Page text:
All About Affectionate Behavior in Otters
With a primarily solitary nature, the affectionate behavior in otters centers basically on the relationship between mothers and their pups. Adult individuals, both males and females, spend their days in solitude. Although they may share a spatial territory, they avoid seeing each other outside the mating season.
Beyond this hermitic character, female otters must take care of their offspring to ensure their genetic permanence in time. If you want to know more about these special behaviors, we invite you to keep reading.
Characteristics of the otter
The common Eurasian otter (Lutra lutra) is a mammal of the mustelidae family. These animals are small in size, have waterproof coats, and are agile swimmers. Although their legs are short, they have a long tail that helps them move in the water, their natural environment.
Otters live in rivers, lakes, lagoons, and marshes throughout the European and Asian continents. However, due to water pollution and the destruction of their natural environment, this mammal taxon is a threatened species.
Like the rest of the mustelids, otters usually become active at dusk or nightfall, when they take the opportunity to hunt fish or macroinvertebrates. They occupy the rest of the time resting in their burrows – they tend to have several outside the water.
Affectionate behavior among adult otters
As we mentioned above, otters live a very solitary life. Once they leave the care of their mothers, they embark on a hermit’s life until the time comes for them to reproduce. This can happen at any time of the year, once the individual reaches adulthood and goes into heat for the first time.
At this time, the otters leave the night and begin to go out during the day. When they form a couple, courtship begins. This can last several days, during which time the female and male don’t separate.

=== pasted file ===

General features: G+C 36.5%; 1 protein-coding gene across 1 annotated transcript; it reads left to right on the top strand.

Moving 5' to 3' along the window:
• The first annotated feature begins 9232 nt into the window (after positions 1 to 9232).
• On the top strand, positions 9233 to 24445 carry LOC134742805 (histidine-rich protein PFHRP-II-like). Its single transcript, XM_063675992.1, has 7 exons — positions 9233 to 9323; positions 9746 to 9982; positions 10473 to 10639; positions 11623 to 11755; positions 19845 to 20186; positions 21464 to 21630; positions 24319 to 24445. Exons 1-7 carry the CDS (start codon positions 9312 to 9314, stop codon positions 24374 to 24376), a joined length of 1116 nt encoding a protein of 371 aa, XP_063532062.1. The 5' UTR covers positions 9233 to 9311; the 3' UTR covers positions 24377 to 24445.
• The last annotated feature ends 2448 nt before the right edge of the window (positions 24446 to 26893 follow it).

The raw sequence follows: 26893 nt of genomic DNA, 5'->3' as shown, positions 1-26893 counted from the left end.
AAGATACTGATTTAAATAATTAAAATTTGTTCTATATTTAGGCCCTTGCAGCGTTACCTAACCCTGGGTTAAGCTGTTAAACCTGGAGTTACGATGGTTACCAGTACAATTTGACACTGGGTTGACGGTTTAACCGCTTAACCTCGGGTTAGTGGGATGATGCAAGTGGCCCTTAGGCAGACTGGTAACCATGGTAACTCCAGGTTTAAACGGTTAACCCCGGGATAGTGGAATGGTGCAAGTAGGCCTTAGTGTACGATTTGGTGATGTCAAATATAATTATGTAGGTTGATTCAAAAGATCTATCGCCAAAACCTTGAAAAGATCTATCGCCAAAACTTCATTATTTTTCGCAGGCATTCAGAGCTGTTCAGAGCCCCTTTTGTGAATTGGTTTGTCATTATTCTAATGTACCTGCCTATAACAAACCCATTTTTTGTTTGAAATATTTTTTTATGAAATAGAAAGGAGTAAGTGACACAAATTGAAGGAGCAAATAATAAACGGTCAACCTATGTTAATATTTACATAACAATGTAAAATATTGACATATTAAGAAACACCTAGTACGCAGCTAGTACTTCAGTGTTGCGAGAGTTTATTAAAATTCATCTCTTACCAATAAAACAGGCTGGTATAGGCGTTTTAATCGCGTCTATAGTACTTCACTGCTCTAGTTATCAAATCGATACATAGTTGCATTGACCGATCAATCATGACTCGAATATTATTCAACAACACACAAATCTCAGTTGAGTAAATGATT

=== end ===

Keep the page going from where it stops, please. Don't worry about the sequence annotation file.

At these times, the otters play constantly, chasing each other through the water and preening each other. We could say that, apart from the mother-child relationship, this is the only affectionate behavior among adult otters.
Affectionate behavior between otters and their cubs
After copulation, the adults go their separate ways and the gestation period lasts approximately nine weeks. Births, like estrous cycles, can occur at any time of the year, although there’s a greater tendency in spring or early summer.
Usually, each female has between two and three pups, but she can give birth to as many as six. Mortality in the first months of life is very low, so almost all the pups grow old enough to abandon their mother.
Like many mammals, especially carnivores, otter cubs are born with their eyes closed and don’t open them until the fourth or fifth week of life.
From the time they’re born until they’re a little over two months old, the cubs are totally dependent on their mother’s care. The latter will spend hours suckling, grooming, and protecting them.
At seven weeks, the little otters will come out of their burrows for the first time. The mother’s in charge of teaching the cubs how to get along in the world. To teach them to swim, a mother will carry her babies on her back to the middle of the river. Once there, she releases them to return to the shore by themselves.
The lactation period for otters lasts between six and eight months. And, after this time, the cubs will leave their mother to start a life on their own.
Can otters be affectionate toward humans?
First of all, otters are wild animals that are very threatened by the destruction of their habitat. Therefore, they’re protected by the international CITES agreement (Convention on International Trade in Endangered Species of Wild Fauna and Flora). Due to this law, otters can’t be kept as pets or trafficked.
At the same time, otters may appear to be tender and adorable animals, but they’re wild beings that, when they’re in heat (a large part of the year) they become really aggressive.
There are places in the world where these animals and local human populations live together. Otters are truly intelligent beings and aren’t afraid to approach people in search of food or other resources. Despite this, they won’t hesitate to attack if they feel threatened.